• The ‘s’ tag will be used for less important text, which is smaller than ‘p’ text.

Following this idea, we will start by gathering all the font sizes and styles in the span DataFrame. We will use the term “score” to emphasize the importance of a text span. The base score of each text span is the font size itself, and increase the score by 1 if it is in the upper case or has the bold style. Note that we also want to avoid increasing the score for the text with special symbols.

span_scores = []

span_num_occur = {}

special = '[(_:/,#%\=@)]'

for index, span_row in span_df.iterrows():


    score = round(span_row.font_size)

    text = span_row.text


    if not re.search(special, text):


        if span_row.is_bold:

            score +=1 

        if span_row.is_upper:

            score +=1



values, counts = np.unique(span_scores, return_counts=True)

From this, we want to know the numer of unique text styles in the document, and the number of its occurrences. The method “unique” from NumPy can do easily. Make sure you install the NumPy library before this step.

import numpy as np

values, counts = np.unique(span_scores, return_counts=True)

style_dict = {}

for value, count in zip(values, counts):

    style_dict[value] = count

sorted(style_dict.items(), key=lambda x: x[1])

The image below represents the result.

output style

We got three text style and their number of occurrences respectively. Any text with the score 11 will be the normal paragraph since they appear frequently in the document, the others with scores (12,22) will be granted the h tag.

p_size = max(style_dict, key=style_dict.get)

idx = 0

tag = {}

for size in sorted(values, reverse = True):

    idx += 1

    if size == p_size:

        idx = 0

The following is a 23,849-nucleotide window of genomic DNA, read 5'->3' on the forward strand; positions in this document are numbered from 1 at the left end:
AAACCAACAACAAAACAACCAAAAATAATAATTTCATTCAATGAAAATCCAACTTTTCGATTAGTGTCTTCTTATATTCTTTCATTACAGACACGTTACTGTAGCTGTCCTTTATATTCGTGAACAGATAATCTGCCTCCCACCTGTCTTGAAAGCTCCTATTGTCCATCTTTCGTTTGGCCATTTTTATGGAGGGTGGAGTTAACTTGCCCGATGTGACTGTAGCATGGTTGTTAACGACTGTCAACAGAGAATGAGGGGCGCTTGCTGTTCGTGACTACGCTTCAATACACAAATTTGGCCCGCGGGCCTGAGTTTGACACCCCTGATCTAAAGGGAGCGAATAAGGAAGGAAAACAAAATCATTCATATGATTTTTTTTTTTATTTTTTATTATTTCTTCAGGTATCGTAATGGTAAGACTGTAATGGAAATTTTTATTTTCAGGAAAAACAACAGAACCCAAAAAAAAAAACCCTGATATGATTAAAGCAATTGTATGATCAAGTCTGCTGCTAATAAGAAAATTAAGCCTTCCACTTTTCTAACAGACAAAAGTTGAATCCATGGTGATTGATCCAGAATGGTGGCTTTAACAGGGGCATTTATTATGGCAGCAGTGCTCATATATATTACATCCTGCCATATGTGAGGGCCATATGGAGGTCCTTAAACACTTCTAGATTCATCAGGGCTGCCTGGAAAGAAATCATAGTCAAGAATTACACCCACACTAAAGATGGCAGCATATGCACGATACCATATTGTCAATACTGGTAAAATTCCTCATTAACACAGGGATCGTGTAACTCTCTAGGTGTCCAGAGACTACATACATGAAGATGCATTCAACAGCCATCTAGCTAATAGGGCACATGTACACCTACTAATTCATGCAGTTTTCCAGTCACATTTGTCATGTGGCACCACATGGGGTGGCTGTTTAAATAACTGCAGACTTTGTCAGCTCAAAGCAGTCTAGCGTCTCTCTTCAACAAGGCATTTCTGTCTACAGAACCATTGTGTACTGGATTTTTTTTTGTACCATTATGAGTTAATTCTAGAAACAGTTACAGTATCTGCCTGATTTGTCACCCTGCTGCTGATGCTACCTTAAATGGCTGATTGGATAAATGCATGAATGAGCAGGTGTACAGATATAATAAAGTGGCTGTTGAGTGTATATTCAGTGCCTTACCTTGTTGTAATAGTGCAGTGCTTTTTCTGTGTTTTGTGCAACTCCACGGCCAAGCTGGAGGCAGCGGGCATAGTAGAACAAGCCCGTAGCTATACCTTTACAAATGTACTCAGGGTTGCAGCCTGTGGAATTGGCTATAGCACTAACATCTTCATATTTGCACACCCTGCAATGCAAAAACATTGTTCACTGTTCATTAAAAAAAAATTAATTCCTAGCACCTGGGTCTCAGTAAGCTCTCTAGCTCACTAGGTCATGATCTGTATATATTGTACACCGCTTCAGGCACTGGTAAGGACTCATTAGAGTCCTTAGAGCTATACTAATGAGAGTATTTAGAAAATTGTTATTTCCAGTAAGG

tag[size] = 'p'

    if size > p_size:

        tag[size] = 'h{0}'.format(idx)

    if size < p_size:

        tag[size] = 's{0}'.format(idx)

Finally, we get the proper tag for each style of the text.

From this, we’re able to create a new column in our span dataframe for the tag information.

span_tags = [tag[score] for score in span_scores]

span_df['tag'] = span_tags

span dataframe with tag column

That’s it. We’re now clear on which text is the headings and which one is the content in the document. This is very useful when extracting information since we want all paragraphs below a heading will be grouped. Let’s create a new dataframe where we can store the text by headings.

headings_list = []

text_list = []

tmp = []

heading = ''                                                                                                                

for index, span_row in span_df.iterrows():

    text = span_row.text

    tag = span_row.tag

    if 'h' in tag:



        tmp = []

        heading = text




text_list = text_list[1:]

text_df = pd.DataFrame(zip(headings_list, text_list),columns=['heading', 'content'] )

Print the new dataframe we have created and see the result:

all headings and content

Now all the text will be gathered in the same section and heading. This is easier and more meaningful when examining the text in the document. We can quickly find the content we plan to extract. For example, to get all skills in this resume document, we just need to call the section with the heading “Skill”.

Deal with Multi-column Document

We can’t always get a beautiful one-column document. It may result in two or more columns. Fortunately, the PyMuPDF knows how to deal with this problem and permits us to read each column one by one.

read two column doc

Ready to Extract Text from PDF?

We’ve walked you through how PyMuPDF and Python help us with text extraction. It frees you from copying single text lines manually or using a PDF reade. Hundreds of documents can be auto-extracted and organized in a structured format.

There is still a lot of work to do in the future, like how can we process a scanned PDF file. This requires implementing OCR (Optical Character Recognition) to read and extract the text from images.

Check out our DrParser to see how we apply text extraction in a real project!